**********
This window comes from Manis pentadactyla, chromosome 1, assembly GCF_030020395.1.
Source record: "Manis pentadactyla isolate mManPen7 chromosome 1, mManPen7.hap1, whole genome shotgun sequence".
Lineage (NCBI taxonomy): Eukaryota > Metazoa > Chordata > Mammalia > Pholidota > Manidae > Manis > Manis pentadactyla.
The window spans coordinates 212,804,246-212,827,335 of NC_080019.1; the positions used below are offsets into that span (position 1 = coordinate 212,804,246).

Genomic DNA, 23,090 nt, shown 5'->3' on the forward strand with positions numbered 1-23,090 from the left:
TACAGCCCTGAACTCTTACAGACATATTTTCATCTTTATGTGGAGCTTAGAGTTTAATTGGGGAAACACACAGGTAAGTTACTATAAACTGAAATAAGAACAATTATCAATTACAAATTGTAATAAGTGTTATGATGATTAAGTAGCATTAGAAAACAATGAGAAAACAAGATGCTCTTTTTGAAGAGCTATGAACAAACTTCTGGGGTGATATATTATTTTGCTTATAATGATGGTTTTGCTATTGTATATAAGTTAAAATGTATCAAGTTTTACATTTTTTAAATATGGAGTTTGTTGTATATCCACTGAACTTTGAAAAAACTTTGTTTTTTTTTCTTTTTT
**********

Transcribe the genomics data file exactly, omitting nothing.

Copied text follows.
This window comes from Manis pentadactyla, chromosome 1, assembly GCF_030020395.1.
Source record: "Manis pentadactyla isolate mManPen7 chromosome 1, mManPen7.hap1, whole genome shotgun sequence".
Lineage (NCBI taxonomy): Eukaryota > Metazoa > Chordata > Mammalia > Pholidota > Manidae > Manis > Manis pentadactyla.
The window spans coordinates 212,804,246-212,827,335 of NC_080019.1; the positions used below are offsets into that span (position 1 = coordinate 212,804,246).

Genomic DNA, 23,090 nt, shown 5'->3' on the forward strand with positions numbered 1-23,090 from the left:
TACAGCCCTGAACTCTTACAGACATATTTTCATCTTTATGTGGAGCTTAGAGTTTAATTGGGGAAACACACAGGTAAGTTACTATAAACTGAAATAAGAACAATTATCAATTACAAATTGTAATAAGTGTTATGATGATTAAGTAGCATTAGAAAACAATGAGAAAACAAGATGCTCTTTTTGAAGAGCTATGAACAAACTTCTGGGGTGATATATTATTTTGCTTATAATGATGGTTTTGCTATTGTATATAAGTTAAAATGTATCAAGTTTTACATTTTTTAAATATGGAGTTTGTTGTATATCCACTGAACTTTGAAAAAACTTTGTTTTTTTTTCTTTTTT